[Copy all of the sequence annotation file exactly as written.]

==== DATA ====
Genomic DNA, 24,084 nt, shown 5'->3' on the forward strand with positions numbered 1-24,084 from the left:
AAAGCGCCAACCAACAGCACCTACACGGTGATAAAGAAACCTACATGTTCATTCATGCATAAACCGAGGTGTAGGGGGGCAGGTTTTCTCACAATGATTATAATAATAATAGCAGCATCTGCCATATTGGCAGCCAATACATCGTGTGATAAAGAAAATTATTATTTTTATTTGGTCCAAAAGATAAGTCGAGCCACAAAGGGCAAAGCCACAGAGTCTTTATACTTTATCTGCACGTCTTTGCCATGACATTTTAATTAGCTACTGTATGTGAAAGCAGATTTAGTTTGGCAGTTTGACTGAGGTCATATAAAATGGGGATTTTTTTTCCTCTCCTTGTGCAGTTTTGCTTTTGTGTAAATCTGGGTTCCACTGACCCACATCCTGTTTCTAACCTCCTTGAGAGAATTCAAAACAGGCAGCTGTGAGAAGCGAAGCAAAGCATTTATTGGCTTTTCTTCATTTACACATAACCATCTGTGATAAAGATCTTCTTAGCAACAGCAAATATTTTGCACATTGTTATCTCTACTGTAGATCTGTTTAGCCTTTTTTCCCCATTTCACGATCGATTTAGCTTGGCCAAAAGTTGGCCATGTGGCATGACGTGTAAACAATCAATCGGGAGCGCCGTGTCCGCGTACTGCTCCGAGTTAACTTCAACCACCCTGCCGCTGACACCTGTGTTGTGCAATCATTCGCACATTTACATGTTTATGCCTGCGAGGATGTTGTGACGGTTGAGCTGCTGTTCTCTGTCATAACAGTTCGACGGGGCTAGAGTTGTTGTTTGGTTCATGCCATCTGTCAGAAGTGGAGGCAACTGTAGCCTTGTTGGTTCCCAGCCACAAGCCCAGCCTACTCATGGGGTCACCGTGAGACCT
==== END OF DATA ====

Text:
Genomic DNA, 24,084 nt, shown 5'->3' on the forward strand with positions numbered 1-24,084 from the left:
AAAGCGCCAACCAACAGCACCTACACGGTGATAAAGAAACCTACATGTTCATTCATGCATAAACCGAGGTGTAGGGGGGCAGGTTTTCTCACAATGATTATAATAATAATAGCAGCATCTGCCATATTGGCAGCCAATACATCGTGTGATAAAGAAAATTATTATTTTTATTTGGTCCAAAAGATAAGTCGAGCCACAAAGGGCAAAGCCACAGAGTCTTTATACTTTATCTGCACGTCTTTGCCATGACATTTTAATTAGCTACTGTATGTGAAAGCAGATTTAGTTTGGCAGTTTGACTGAGGTCATATAAAATGGGGATTTTTTTTCCTCTCCTTGTGCAGTTTTGCTTTTGTGTAAATCTGGGTTCCACTGACCCACATCCTGTTTCTAACCTCCTTGAGAGAATTCAAAACAGGCAGCTGTGAGAAGCGAAGCAAAGCATTTATTGGCTTTTCTTCATTTACACATAACCATCTGTGATAAAGATCTTCTTAGCAACAGCAAATATTTTGCACATTGTTATCTCTACTGTAGATCTGTTTAGCCTTTTTTCCCCATTTCACGATCGATTTAGCTTGGCCAAAAGTTGGCCATGTGGCATGACGTGTAAACAATCAATCGGGAGCGCCGTGTCCGCGTACTGCTCCGAGTTAACTTCAACCACCCTGCCGCTGACACCTGTGTTGTGCAATCATTCGCACATTTACATGTTTATGCCTGCGAGGATGTTGTGACGGTTGAGCTGCTGTTCTCTGTCATAACAGTTCGACGGGGCTAGAGTTGTTGTTTGGTTCATGCCATCTGTCAGAAGTGGAGGCAACTGTAGCCTTGTTGGTTCCCAGCCACAAGCCCAGCCTACTCATGGGGTCACCGTGAGACCT